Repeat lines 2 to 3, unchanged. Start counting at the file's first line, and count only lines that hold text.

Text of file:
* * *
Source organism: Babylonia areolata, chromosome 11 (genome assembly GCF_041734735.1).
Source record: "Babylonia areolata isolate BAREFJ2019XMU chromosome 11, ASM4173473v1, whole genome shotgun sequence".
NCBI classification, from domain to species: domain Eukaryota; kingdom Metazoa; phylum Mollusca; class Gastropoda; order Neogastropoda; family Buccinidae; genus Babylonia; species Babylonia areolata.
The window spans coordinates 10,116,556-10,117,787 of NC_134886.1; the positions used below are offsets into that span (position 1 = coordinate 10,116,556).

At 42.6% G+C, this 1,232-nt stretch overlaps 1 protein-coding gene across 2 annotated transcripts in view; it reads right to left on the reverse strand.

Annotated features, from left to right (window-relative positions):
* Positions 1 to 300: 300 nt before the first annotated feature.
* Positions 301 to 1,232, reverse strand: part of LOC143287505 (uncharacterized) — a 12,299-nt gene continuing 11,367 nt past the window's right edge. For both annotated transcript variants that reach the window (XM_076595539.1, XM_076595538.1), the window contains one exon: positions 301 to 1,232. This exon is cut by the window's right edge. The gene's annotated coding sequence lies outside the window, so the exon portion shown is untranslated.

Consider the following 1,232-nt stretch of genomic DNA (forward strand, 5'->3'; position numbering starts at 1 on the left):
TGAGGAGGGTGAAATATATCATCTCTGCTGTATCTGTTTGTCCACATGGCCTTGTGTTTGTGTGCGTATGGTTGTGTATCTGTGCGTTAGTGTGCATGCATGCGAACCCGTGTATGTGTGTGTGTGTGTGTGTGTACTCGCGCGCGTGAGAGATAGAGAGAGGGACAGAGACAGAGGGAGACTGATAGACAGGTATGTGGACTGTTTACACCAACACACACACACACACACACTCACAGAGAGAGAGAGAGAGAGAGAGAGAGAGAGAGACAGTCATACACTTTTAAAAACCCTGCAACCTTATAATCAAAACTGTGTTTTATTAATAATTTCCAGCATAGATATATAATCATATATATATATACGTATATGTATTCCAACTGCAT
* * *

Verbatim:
Source record: "Babylonia areolata isolate BAREFJ2019XMU chromosome 11, ASM4173473v1, whole genome shotgun sequence".
NCBI classification, from domain to species: domain Eukaryota; kingdom Metazoa; phylum Mollusca; class Gastropoda; order Neogastropoda; family Buccinidae; genus Babylonia; species Babylonia areolata.